Wednesday, September 21, 2011

How to read an Oracle card

I have just finished conducting an oracle reading on line using this Journey Oracle card. When I first drew the card, according to my client's choice of # 41, I wrote:

I see a bird shape—lightly outlined in black with lost and found edges; its entire form is not visible. One leg and the lower part of the wing are not seen. This is a flightless bird, perhaps a turkey. The form is showered from above with yellow and cornflower blue. Also a sap green color and a deep teal blue are flowing down. The colors are most dense over the bird’s head and chest, and least present over the tail area. The colors are fainter in hue as they begin in the upper center of the card, and gain intensity and saturation as they reach the lower rim. In the upper portion, the brush strokes applying the color are laid on with considerable water to form a wash, while the strokes along the lower rim are applied with a dry brush.

I decided to share this description of an oracle card because I hope you will find something significant about it. There are no judgments or assumptions or statements of meaning in it. Although there are descriptive words that create an image--flightless, showered, considerable--these words describe a physical quality and not an interpretation. I believe writing a physical description with no personal meaning is a necessary first step when creating a successful oracle reading. This allows the reading to grow toward meaning, instead of beginning, perhaps unconsciously, with the assumptions we already have about the situation for which we want advice.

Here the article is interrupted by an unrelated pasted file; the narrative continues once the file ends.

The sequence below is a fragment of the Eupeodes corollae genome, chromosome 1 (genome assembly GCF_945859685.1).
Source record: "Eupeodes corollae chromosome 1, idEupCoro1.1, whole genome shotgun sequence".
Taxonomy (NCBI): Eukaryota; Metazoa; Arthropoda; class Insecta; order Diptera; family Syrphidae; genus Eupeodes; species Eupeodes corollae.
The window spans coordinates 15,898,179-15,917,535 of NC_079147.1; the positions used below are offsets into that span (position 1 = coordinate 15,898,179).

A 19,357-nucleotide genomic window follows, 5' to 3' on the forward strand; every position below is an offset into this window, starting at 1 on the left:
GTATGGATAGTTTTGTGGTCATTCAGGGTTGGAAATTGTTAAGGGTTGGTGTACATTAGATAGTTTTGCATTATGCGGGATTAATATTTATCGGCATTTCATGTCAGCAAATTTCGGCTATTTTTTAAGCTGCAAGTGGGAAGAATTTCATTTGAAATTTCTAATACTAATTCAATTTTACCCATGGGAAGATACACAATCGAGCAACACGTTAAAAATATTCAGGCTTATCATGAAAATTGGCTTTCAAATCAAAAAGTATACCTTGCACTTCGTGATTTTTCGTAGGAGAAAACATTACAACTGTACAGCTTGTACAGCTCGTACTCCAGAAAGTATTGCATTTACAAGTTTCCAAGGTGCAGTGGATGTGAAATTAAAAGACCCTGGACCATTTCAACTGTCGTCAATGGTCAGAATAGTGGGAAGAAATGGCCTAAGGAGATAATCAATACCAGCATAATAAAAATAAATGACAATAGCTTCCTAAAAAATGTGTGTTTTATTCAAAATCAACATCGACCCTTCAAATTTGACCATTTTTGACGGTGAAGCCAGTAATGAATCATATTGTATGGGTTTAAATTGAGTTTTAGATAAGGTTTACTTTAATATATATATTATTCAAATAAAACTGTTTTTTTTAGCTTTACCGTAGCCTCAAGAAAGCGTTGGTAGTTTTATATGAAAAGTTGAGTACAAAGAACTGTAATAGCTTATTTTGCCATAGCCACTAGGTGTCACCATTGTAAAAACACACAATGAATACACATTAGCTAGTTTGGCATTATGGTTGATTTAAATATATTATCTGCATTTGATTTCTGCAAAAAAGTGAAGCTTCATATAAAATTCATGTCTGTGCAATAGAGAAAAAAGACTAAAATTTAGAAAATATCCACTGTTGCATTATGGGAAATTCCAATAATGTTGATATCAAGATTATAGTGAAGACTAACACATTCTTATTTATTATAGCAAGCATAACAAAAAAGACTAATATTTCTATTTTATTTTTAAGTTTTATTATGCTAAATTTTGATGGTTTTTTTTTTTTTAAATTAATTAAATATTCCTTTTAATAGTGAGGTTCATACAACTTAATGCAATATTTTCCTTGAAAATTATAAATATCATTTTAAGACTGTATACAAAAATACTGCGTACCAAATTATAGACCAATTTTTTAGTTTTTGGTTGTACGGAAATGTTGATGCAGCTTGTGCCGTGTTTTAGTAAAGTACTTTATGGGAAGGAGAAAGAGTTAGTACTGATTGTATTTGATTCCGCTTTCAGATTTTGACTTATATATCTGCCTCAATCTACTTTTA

These unconsidered assumptions of meaning can cause us lots of confusion and difficulty. I recently found a copy of Iron John, by Robert Bly, at the Cortes Island free store and had a revelation when I read this passage:

Many women today say, "The earth is female." A man told me that when he hears that, he feels he has lost the right to breathe. And when a man says, "God is male," women have said that they feel they have no right to pray....Today when a man or woman dreams of a lake, the therapist assumes that the water refers to the feminine....For those who know Latin, mare (the sea) associates with Mary, and pretty soon the sea is female, and since the sea is the unconscious, the unconscious is female as well, and so on.

This describes exactly a great risk in doing Oracle readings for yourself or others. When we include value and feeling statements in our initial description, our unconsidered assumptions become embedded in the reading, and the Oracle cannot reach beyond our unconscious judgments to show us the revelation we are asking to receive.